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Liontamer

"Has Video Game Music Lost Its Way?"

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Jesper Kyd has spoken out himself on game music emulating Hollywood too much being a bad thing and that it's better to just let the medium find its own identity. He has his own type of orchestral music which has remained consistent over the years although I am not that fond of it personally.

Like I said earlier taking inspiration from film scores in itself isn't a bad thing, it's moreso that the modern climate is so fucking vapid and homogenous.

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Seems like chorus and strings = film score style and apparently that is bad?

Not bad, just generic. ;-) As I said, I find the soundtrack competent but forgettable.

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I personally think some of this tracks the decline of Japanese games in the West. A lot of those beloved soundtracks (not all, but a lot) were made by Japanese composers. Western games tend to favor a more ambient music profile. The World Ends with You, Radiant Historia, Valkyria Chronicles, Xenoblade Chronicles, and BlazBlue are all Japanese games made during the PS3/360/Wii/DS years. Unfortunately, they aren't really that popular in the US so hardly anyone knows about their amazing soundtracks. If I want a game with a loud soundtrack that evokes a strong mood in me, I play a Japanese one, generally.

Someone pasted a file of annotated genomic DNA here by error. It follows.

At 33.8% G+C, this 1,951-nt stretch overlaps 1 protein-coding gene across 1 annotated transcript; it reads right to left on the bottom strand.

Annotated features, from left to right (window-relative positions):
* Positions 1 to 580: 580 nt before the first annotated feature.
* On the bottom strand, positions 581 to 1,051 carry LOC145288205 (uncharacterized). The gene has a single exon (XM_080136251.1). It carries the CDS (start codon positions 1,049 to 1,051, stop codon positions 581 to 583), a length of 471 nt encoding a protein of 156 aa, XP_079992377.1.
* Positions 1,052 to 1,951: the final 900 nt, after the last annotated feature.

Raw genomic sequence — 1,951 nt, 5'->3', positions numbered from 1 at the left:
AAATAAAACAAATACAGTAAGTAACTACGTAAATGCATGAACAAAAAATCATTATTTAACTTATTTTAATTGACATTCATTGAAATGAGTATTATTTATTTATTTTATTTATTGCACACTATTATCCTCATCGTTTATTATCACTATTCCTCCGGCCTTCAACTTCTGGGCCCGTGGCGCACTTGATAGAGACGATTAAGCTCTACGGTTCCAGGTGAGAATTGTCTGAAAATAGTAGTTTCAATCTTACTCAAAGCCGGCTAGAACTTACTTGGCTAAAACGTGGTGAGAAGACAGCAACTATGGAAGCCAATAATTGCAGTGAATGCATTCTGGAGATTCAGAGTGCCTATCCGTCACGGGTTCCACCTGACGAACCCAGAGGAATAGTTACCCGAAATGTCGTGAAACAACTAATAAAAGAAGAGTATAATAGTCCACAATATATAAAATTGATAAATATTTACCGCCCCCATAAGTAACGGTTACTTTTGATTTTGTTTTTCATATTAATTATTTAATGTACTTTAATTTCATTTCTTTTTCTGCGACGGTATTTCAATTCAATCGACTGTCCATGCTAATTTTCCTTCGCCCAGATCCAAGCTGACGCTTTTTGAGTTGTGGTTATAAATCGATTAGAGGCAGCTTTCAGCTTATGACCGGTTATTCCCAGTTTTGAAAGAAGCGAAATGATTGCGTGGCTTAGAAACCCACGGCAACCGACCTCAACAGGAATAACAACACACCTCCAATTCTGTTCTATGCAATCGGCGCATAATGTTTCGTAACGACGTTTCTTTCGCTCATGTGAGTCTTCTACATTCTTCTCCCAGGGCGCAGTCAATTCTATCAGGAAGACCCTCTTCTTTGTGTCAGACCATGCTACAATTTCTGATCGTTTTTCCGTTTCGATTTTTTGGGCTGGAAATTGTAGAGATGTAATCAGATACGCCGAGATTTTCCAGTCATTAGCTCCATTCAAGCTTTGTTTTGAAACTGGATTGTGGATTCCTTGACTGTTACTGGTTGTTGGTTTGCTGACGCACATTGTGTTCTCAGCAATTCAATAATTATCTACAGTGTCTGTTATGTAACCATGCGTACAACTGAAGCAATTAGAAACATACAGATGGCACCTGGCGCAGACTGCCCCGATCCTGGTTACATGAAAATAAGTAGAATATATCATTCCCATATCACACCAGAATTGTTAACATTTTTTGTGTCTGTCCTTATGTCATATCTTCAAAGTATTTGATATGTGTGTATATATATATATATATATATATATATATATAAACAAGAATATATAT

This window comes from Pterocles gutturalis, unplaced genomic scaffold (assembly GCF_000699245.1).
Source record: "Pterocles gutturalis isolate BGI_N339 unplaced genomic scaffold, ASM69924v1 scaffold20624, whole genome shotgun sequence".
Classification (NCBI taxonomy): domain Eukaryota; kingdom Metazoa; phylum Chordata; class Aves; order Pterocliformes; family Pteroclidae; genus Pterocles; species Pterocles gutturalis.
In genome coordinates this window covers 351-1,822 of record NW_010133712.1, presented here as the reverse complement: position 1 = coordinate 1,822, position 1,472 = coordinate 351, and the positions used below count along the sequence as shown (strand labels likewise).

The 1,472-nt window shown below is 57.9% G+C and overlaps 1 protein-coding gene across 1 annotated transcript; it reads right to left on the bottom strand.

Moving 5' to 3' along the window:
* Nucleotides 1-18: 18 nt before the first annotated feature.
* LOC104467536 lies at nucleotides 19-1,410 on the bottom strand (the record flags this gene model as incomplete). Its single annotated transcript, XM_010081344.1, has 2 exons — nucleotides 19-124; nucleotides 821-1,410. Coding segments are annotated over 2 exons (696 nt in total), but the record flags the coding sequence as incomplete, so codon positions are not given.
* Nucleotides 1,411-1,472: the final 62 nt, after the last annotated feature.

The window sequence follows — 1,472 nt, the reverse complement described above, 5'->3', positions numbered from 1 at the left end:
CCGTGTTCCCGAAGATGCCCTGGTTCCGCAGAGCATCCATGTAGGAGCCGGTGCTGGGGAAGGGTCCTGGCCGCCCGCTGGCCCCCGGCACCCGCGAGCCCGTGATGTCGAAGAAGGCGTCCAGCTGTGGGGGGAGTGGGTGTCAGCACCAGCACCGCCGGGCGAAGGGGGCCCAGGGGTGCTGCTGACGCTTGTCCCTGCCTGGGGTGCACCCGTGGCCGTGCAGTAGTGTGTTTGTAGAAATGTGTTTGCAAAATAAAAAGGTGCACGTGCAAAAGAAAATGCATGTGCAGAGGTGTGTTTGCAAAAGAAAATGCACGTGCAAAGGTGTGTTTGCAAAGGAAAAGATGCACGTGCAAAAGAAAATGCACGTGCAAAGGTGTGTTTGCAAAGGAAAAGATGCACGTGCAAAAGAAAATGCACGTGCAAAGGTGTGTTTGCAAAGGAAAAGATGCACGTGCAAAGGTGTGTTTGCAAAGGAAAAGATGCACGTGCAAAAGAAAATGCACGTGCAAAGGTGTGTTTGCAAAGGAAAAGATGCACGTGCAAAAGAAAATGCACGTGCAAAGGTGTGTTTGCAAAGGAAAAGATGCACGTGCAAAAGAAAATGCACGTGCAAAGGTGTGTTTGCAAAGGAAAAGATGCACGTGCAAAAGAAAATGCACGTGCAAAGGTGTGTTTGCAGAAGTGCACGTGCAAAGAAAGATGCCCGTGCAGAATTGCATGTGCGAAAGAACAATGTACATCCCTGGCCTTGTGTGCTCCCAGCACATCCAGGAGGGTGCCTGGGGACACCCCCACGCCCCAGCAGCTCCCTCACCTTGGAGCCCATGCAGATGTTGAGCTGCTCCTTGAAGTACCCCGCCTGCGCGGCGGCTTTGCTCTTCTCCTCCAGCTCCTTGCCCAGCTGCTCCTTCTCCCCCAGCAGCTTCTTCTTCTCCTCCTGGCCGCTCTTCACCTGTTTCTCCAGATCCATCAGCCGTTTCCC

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I personally think some of this tracks the decline of Japanese games in the West. A lot of those beloved soundtracks (not all, but a lot) were made by Japanese composers. Western games tend to favor a more ambient music profile. The World Ends with You, Radiant Historia, Valkyria Chronicles, Xenoblade Chronicles, and BlazBlue are all Japanese games made during the PS3/360/Wii/DS years. Unfortunately, they aren't really that popular in the US so hardly anyone knows about their amazing soundtracks. If I want a game with a loud soundtrack that evokes a strong mood in me, I play a Japanese one, generally.

sort of, i guess.

however, there's one prime example showing that it's more about technological culture than regional culture: the C64.

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I'm responding to the OP.

Personally I believe that the reason so many of the older games have more identifiable tracks like the Super Mario Bros. theme (which if you don't know that song, you might be living under a rock, no matter if you play video games or not) is because those songs were just EXTREMELY catchy. It's nothing technical that has to do with the marketing or anything. It's simply what it is: catchy.